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Aug 27, 2021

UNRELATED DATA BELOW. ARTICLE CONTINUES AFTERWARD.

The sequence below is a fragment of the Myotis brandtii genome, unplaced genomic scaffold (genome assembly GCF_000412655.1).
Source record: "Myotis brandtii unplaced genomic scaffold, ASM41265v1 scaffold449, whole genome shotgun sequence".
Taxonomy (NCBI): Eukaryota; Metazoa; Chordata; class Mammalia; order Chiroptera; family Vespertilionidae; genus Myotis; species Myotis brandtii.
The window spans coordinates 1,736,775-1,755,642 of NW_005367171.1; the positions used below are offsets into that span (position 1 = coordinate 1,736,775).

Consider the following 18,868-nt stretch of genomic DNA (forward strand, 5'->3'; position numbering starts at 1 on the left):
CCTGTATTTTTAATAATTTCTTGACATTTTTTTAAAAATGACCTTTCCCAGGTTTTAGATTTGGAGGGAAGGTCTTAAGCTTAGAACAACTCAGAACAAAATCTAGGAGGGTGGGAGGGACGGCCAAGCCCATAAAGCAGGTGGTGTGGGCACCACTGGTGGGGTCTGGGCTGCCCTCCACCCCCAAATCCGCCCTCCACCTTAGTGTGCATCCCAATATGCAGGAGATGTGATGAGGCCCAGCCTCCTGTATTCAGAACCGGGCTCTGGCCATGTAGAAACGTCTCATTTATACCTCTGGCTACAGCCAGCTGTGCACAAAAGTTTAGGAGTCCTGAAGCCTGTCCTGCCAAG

By Christophe Pereira , Director Sales & Marketing at WIHP share this article Revenue managers and metasearch: An exciting space If you google “hotel metasearch advertising,” you’ll get over 800,000 results, most of them being articles, whitepapers, or guides to implement, run, and optimize your property’s metasearch strategy. The growing interest in this particular form of advertising is undeniable, and the ever-increasing volume of publications on the topic proves that. Yet, by navigating this ocean of precious information, you can quickly realize how most of these pieces are consistently written from marketers’ sole point of view. That being said, if we can agree -at least to a certain extent- that the very notion of traditional advertising is historically associated with what marketers do, when it comes to metasearch advertising, we feel that this approach may be a limiting factor. To further support this thesis, here at Meta I/O we’re witnessing a rising interest in our platform coming from different roles inside the hotels we connect. It’s becoming quite common, for example, to receive demo requests from revenue managers, rather than marketers, intrigued by the possible yield applications that metasearch engines have to offer. Thibault Catala, Founder and Managing Director at Catala Consulting, interviewed for this article, confirmed the trend: “the metasearch world,” he stated, “is definitely a very exciting space to watch for hotel revenue optimization. It has grown in importance over the last few years, and it will likely remain at the center of hoteliers’ attention in the future.” This is a complete change of shift, not only fueled by the fact that the boundaries between marketing and revenue management are becoming increasingly blurred, but by the evolution of the metasearch platform themselves. Let’s dig deeper. The evolution of metasearch engines The times where you were only able to place your bid on TripAdvisor are, in fact, long gone, and the sophistication of most metasearch engines in terms of bidding, today, opens a whole new world of possibilities to increase both brand awareness and ROI, a shift that requires both the know-how of marketers and, especially, revenue managers. “A key development in metasearch advertising capabilities,” Jens Egemalm, Distribution Consultant at DDS Digital, stated, “is the upper-funnel marketing options that allow hotels to place ads on destination-search level, as opposed to property-level only.” He continued: “Hotels can now actively invest in driving more business during periods of need.” According to Egemalm, in fact, while metasearch campaigns used to be predominantly “lower-funnel, channel-shifting oriented,” and, ultimately, simply a means to “reduce distribution costs,” thanks to their increased sophistication, they brought “metasearch marketing one step closer to the revenue management function.” The more appropriate example for this always-increasing array of options is, unsurprisingly, Google Hotel Ads. Among the platform’s many bidding possibilities, Google recently introduced the ability to bid by check-in date. This means that advertisers can now invest more or less aggressively based on variables such as the hotel’s occupancy rate, the events in the area, the local weather, and so on. All these factors are, historically, the very realm of revenue management, so it comes as no surprise that more and more RMs are becoming interested in the platform. Pablo Torres, CS Consultant at TSA/FPG, thinks that running metasearch advertising should be a team effort: “Revenue managers should manage metasearch ads in conjunction with the Sales & Marketing team. The line dividing both roles is blurrier than ever, and some tasks that historically would purely belong to marketing seem to fit now much better under the revenue umbrella.” According to Torres, there should be a cooperative approach, with the“marketing knowledge” brought by the sales team, together with the “more analytical mindset” of the Revenue Manager. A sophisticated platform for revenue managers Check-in date bidding is, however, just the tip of the iceberg and the proverbial icing on the cake for revenue managers. Besides this latest entry, in fact, hoteliers can adjust their visibility on Google based on a large selection of variables. Here are the most common: Length of Stay: advertisers can decide to overbid for users looking for more extended stays, reducing room costs (housekeeping, linens, and bathroom amenities’ replacement, etc. ), while increasing the chance of up/cross-selling (food, bar, wellness treatments, etc. ); Check-in day of the week: advertisers can increase/decrease the bidding for specific day(s) of the week. Leisure hotels can, for example, bid to improve their occupancy rate during working days, when they have lower occupancy, while MICE properties, vice-versa, can become more visible during weekends; Booking window: accurate forecasting is crucial for revenue managers, and having a solid bulk of on-the-bookreservations in advance can help revenue managers make better price/distribution decisions. And, if Google has -by far- the best versatility in terms of possible bidding options, other metasearch engines are indeed keeping up, by expanding their advertising preferences as well. TripAdvisor, for example, now offers its own version of pay-per-stay advertising, with a variable commission rate between 12% and 16% (according to the desired impression share/visibility the advertiser wants to reach). This risk-free approach particularly resonates with revenue managers, as they can implement innovative campaigns with a lighter heart, even during a historical moment in which the average cancellation rate in the hospitality industry is higher than the norm. Trivago also offers a similar choice, with its pay-per-booking module. Advertisers can select between “high” and “low” commissions (the higher the commission, the higher the impression share of the ad) and show their official rates directly on the German metasearch engine. Trivago does not offer any PPS model (meaning commissions are due when the original booking is made, not when the guest arrives at the hotel). In this scenario, unfortunately, the advertisers also pay for possible cancellations, yet, the average commission needed to participate in Trivago’s ads is lower than most search engines, making it a viable option for most accommodation providers trying to increase their reach. With all these options, it’s not surprising that more and more hotels are integrating metasearch advertising in their revenue management strategies. “As metasearch optimization is very close to Revenue Management principles,” Annemarie Gubanski, Founder and CEO at Taktikon, stated, “it does make sense that a person with a long experience in revenue management would be the best person to handle metasearch.” Gubanski even asks a provocative yet fitting question: “It is time to review the role of the commercial team entirely. Marketing Managers cannot do without Revenue Management knowledge, and Revenue Managers need a good understanding of digital marketing principles and their effect on cost and profit. Should both roles be combined into one person?” Conclusions Case in point: metasearch advertising (and Google Hotel Ads in particular) can be a very powerful instrument when in the expert hands of revenue managers. Yet, in order to get it to its full potential, the latter should get to learn the platform and get accustomed to terms and concepts (such as bidding, CPC, multipliers, etc.) that, up until just a few years ago, were only adopted in marketing offices. Even better, revenue managers and marketers should operate together to get the best out of the respective know-how. “Only by focusing on one shared goal,” Silvia Cantarella, Revenue Management Expert and Founder at Revenue Acrobats, stated, “we can move in harmony. Metasearch is a distribution channel and the goal of both marketing and revenue should be to get the most out of it. Marketing can provide great insights on detailed data and ROI concepts, while revenue can help set the right objectives based on the demand patterns, big data, and booking pace.” So, the question is: can metasearch advertising really work if only one of the two parties is on it? Possibly, but definitely not as efficiently and effectively for the best revenue and profit return. Christophe Pereira Christophe Pereira joined WIHP in 2015 and oversee global growth and Marketing for WIHP. My mission is to help hoteliers understand their direct booking potential and help them in creating their Direct booking ecosystem.